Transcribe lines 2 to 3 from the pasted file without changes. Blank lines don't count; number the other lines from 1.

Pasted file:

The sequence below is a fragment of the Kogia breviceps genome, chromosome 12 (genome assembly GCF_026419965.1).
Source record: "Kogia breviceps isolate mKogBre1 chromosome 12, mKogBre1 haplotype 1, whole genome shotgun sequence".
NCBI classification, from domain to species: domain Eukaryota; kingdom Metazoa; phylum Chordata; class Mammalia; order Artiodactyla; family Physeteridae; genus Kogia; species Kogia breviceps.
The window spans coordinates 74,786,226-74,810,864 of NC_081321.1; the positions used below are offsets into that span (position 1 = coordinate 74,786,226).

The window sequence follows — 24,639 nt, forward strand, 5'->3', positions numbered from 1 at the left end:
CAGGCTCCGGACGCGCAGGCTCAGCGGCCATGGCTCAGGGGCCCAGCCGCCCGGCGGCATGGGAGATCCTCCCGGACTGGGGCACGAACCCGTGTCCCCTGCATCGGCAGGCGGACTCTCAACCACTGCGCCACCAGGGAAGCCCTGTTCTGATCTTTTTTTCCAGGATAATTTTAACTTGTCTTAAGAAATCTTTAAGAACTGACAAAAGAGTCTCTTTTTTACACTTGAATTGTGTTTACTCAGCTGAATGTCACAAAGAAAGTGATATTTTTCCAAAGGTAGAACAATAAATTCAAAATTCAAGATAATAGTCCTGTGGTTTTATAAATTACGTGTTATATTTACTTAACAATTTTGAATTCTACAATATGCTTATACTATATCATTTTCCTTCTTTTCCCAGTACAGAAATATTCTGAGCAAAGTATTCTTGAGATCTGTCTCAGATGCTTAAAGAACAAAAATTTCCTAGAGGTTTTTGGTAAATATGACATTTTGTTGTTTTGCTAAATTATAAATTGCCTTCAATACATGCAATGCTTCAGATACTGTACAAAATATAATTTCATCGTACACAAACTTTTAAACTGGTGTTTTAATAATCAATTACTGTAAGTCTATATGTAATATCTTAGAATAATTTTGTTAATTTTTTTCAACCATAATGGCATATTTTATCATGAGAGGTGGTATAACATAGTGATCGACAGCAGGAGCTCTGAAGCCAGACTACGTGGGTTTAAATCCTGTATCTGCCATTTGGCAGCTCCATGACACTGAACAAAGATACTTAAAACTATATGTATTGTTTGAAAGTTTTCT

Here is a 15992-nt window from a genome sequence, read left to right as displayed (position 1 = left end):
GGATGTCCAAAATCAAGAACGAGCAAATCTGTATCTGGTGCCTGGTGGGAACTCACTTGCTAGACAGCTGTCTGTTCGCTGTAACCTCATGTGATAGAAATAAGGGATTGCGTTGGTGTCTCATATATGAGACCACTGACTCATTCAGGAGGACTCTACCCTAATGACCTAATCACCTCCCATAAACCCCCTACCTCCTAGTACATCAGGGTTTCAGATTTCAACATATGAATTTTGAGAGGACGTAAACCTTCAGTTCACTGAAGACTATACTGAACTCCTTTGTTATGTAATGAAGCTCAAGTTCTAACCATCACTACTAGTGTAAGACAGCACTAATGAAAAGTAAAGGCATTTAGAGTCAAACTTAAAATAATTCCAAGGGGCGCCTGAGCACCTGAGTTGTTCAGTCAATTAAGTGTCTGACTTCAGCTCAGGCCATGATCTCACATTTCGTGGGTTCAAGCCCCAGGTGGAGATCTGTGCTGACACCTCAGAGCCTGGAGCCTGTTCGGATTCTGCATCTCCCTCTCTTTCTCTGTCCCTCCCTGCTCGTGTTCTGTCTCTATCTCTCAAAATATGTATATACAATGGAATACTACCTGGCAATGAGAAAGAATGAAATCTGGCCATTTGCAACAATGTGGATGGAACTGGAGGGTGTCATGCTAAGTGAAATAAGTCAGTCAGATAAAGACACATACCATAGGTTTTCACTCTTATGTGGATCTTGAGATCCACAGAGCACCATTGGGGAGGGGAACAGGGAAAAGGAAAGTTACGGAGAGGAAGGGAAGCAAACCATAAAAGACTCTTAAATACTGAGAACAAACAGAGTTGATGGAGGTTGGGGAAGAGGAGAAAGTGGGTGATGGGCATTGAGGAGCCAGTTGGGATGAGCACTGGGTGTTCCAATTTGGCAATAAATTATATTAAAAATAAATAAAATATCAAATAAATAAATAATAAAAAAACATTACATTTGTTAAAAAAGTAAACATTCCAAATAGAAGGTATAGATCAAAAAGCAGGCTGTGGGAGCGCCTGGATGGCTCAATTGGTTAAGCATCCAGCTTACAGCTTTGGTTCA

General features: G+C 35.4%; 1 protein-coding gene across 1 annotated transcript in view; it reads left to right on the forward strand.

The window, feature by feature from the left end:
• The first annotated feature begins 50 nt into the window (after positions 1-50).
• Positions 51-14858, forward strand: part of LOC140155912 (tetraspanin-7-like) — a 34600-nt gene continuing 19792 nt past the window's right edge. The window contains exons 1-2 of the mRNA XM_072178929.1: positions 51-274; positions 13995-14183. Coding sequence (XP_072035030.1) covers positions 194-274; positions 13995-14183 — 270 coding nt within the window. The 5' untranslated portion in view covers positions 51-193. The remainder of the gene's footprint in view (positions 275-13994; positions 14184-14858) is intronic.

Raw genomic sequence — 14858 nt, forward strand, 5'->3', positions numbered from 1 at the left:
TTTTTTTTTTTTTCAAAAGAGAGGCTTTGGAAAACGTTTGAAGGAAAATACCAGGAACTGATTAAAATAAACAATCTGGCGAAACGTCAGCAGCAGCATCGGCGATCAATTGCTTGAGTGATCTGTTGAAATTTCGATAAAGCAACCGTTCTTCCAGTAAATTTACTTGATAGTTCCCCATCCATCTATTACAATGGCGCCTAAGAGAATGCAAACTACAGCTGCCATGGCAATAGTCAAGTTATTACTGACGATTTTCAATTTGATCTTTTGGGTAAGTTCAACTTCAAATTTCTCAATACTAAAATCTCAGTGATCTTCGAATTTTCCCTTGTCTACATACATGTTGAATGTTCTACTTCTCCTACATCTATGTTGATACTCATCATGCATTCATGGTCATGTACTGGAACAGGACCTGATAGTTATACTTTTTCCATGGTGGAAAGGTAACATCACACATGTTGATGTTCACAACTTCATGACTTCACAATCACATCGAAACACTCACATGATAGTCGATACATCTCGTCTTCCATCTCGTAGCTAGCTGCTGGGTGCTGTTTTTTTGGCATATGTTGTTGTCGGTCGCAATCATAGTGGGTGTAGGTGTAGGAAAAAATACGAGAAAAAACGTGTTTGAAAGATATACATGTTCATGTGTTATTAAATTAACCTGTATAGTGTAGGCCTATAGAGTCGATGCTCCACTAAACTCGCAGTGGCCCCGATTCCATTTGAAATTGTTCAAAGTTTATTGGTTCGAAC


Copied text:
Source record: "Kogia breviceps isolate mKogBre1 chromosome 12, mKogBre1 haplotype 1, whole genome shotgun sequence".
NCBI classification, from domain to species: domain Eukaryota; kingdom Metazoa; phylum Chordata; class Mammalia; order Artiodactyla; family Physeteridae; genus Kogia; species Kogia breviceps.